From Le Charivari, June 25, 1850.

Courtesy of the California Historical Society

Half Hull Model of Clipper Ship Young America [1853]
Half Hull Model of Clipper Ship Young America

Builder’s half hull model of clipper ship Young America

Built by William Webb in 1853

Gift of William P. Pattee

A Clipper Ship

View Object Record

In the early 1850s, the immensely valuable trade with China for spices, tea, and other high-profit cargoes put a premium on speed, even at the cost of cargo capacity. British and American shipbuilders answered with clipper ships—long, narrow vessels with towering masts and clouds of canvas. They were the fastest commercial sailing vessels ever built. This ship, the Young America, was built to capitalize on the California gold rush. It sailed for 34 years, rounding Cape Horn about 50 times.

Rigged Model, Extreme Gold Rush Clipper Challenge [1965]
Rigged Model, Extreme Gold Rush Clipper Challenge

Extreme clipper ship Challenge

Built at New York City by William H. Webb, 1851

The Challenge

View Object Record

At the height of the gold rush, a prominent trading company challenged New York shipbuilder William Webb to build the world’s largest and fastest sailing ship. His answer was the Challenge, launched in 1851 and briefly the largest ship afloat. For the maiden voyage, the owners offered Capt. Robert Waterman a $10,000 bonus if he could sail to San Francisco in less than the record time of 90 days. Thwarted by violent weather, the Challenge took 108 days.

Clipper cards, 1850s and 1860s

Merchants used mythical, romantic, and patriotic imagery to attract customers to their ships.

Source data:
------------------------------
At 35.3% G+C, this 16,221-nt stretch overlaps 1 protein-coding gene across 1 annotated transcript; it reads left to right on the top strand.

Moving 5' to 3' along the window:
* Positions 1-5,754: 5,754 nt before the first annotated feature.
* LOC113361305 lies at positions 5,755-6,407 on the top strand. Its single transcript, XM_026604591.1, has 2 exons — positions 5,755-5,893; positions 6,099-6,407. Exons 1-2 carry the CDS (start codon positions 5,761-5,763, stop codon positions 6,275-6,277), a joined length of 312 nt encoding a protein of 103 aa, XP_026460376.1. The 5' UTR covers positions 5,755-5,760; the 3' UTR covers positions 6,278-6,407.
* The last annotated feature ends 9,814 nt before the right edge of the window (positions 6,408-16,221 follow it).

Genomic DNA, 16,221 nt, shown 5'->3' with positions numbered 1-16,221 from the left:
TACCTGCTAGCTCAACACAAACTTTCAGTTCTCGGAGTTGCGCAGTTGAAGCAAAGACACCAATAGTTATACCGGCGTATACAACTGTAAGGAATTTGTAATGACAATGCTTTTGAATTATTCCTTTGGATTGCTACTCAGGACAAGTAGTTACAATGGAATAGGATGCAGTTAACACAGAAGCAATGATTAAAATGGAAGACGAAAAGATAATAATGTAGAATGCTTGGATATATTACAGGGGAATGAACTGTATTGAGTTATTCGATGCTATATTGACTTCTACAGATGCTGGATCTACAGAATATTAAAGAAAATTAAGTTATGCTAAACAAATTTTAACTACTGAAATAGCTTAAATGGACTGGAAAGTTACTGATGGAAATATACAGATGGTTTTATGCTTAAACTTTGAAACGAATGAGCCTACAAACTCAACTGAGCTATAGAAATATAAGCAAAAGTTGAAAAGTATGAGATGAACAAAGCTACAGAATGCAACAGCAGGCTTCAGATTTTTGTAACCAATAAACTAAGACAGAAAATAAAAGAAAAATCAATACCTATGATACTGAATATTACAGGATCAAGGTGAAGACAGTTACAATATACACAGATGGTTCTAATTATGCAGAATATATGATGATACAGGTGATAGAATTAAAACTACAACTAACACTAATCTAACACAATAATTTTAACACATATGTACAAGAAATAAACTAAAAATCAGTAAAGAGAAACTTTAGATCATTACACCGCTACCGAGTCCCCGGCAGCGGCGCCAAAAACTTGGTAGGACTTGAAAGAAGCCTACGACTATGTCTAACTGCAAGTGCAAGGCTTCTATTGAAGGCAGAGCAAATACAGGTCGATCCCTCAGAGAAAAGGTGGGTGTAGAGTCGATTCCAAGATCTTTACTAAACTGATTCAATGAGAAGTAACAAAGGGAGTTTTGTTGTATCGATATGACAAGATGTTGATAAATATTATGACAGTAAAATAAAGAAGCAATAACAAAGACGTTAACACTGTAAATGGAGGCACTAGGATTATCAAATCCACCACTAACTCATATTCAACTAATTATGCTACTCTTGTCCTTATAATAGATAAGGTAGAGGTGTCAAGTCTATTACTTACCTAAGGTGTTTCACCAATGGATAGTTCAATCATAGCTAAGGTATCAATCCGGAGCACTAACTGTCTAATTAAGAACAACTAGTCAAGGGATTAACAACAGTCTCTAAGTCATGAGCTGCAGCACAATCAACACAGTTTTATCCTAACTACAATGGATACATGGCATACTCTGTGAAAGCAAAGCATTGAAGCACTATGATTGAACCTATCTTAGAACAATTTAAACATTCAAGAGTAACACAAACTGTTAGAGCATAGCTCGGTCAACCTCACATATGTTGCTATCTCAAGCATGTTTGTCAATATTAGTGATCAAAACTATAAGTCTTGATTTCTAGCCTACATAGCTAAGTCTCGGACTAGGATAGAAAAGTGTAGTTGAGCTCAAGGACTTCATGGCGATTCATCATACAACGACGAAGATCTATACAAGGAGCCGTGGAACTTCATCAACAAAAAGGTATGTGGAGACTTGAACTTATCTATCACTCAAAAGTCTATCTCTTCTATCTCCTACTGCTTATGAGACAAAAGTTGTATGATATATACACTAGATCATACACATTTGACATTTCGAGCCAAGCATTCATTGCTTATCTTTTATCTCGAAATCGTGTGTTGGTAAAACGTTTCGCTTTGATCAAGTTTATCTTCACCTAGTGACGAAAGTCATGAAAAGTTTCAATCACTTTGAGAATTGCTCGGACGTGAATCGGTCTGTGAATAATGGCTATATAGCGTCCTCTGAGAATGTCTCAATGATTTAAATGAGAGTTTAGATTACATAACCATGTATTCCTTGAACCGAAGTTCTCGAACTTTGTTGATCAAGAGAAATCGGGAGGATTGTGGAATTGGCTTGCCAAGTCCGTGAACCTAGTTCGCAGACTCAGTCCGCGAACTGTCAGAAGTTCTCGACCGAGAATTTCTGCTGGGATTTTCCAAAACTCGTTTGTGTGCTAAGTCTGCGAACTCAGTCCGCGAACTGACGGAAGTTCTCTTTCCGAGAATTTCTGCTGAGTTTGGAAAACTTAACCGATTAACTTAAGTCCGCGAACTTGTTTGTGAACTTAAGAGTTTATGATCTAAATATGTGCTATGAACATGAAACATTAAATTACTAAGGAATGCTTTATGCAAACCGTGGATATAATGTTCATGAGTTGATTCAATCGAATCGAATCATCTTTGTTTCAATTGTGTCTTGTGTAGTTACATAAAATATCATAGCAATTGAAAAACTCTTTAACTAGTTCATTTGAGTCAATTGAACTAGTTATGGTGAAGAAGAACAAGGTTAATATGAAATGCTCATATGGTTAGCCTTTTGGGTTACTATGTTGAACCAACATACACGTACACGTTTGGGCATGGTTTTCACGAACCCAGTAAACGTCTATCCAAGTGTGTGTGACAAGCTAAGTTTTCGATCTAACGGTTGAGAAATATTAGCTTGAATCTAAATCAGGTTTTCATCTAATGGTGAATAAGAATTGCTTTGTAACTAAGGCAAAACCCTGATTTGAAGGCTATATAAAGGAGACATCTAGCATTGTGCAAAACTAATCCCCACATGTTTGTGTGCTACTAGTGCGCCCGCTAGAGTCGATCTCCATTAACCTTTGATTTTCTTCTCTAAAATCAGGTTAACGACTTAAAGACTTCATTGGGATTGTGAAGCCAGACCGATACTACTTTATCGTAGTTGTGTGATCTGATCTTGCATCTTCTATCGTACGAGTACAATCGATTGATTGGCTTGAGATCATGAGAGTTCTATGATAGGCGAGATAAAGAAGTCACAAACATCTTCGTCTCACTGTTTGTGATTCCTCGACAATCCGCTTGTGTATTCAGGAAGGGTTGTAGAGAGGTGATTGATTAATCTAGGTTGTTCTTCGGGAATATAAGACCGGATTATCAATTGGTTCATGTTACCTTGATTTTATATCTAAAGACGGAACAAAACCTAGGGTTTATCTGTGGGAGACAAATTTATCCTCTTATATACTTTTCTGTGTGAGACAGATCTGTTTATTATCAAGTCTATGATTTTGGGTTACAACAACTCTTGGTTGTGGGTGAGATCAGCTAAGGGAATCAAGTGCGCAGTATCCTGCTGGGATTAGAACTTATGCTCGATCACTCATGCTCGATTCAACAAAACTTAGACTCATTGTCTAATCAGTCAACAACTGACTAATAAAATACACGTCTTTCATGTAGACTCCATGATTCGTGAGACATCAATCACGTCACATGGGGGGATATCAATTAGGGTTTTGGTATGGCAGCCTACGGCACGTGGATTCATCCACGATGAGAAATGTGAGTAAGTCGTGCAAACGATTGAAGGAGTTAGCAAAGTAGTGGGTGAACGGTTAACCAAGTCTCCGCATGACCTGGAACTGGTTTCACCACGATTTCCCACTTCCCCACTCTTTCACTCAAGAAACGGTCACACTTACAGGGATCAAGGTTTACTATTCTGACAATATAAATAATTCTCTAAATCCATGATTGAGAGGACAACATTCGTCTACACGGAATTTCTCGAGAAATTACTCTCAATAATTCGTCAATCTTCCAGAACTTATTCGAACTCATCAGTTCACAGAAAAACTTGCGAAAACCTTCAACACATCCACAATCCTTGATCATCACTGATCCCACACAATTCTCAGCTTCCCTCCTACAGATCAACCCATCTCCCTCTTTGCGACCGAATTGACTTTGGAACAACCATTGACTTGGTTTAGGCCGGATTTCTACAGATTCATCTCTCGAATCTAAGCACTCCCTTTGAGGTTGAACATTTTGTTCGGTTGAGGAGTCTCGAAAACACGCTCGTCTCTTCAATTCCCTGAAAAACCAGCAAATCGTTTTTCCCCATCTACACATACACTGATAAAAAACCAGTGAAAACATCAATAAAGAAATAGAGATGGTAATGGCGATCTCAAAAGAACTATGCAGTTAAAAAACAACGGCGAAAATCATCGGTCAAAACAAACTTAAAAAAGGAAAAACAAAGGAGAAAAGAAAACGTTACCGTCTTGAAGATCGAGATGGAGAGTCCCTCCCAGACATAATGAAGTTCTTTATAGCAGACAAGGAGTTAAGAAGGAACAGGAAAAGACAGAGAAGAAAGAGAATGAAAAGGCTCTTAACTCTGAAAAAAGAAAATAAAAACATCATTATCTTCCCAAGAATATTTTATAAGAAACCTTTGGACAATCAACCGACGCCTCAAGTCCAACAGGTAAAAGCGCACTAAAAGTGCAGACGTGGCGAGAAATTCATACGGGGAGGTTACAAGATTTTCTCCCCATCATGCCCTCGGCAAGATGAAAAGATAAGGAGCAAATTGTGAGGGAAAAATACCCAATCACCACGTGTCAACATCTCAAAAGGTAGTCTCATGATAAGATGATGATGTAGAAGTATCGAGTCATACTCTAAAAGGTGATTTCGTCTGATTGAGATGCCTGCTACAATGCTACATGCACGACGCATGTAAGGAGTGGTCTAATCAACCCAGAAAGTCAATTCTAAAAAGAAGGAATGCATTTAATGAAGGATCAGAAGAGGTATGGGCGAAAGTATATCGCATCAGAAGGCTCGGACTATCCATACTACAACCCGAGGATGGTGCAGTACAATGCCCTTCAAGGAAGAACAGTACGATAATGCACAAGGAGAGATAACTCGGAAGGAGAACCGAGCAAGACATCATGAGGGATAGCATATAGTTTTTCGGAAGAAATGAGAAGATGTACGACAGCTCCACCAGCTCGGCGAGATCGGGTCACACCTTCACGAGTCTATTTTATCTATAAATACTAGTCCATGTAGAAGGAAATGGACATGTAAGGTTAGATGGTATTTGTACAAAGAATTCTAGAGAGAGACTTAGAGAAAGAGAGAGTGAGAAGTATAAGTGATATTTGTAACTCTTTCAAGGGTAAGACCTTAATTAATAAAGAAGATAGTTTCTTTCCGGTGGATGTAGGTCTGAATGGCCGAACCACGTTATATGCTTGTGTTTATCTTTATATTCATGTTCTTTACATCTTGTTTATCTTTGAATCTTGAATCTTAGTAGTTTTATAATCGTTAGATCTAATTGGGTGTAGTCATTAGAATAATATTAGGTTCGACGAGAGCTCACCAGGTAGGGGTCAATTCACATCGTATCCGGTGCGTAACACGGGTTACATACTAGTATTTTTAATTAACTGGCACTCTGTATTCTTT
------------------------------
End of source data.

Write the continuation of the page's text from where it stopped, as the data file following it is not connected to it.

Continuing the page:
A Gold Rush Journal

This journal was written and illustrated by Alexander Van Valen of New York, who set sail in January 1849 to join the California gold rush. He and four partners had formed a company to dig gold, financed by two other New Yorkers. Leaving behind his wife Susan and two daughters, Van Valen planned to be gone for two years.

The group booked passage on the bark Hersilia, which reached San Francisco on August 9, 1849, 200 days after leaving New York. Van Valen’s experience was typical of many East Coast adventurers. But his account of the voyage and his observations of San Francisco and mining operations are remarkable in their detail.

 

Alexander Van Valen

Around the Horn

For Easterners, sailing to the gold fields was a dangerous and stormy voyage that lasted five to seven months. Vessels sailed around Cape Horn at the southern tip of South America, some 14,000 miles in all. Wealthier travelers could save months by boarding steamships for Panama. There they crossed through tropical jungles to the Pacific Coast to catch ships bound north for San Francisco.

It was a verry fatigueing journey...confined for near 7 months on board of a small vessel, with little chance for exercise, and no manual labor to harden us...
—Alexander Van Valen, January 18, 1850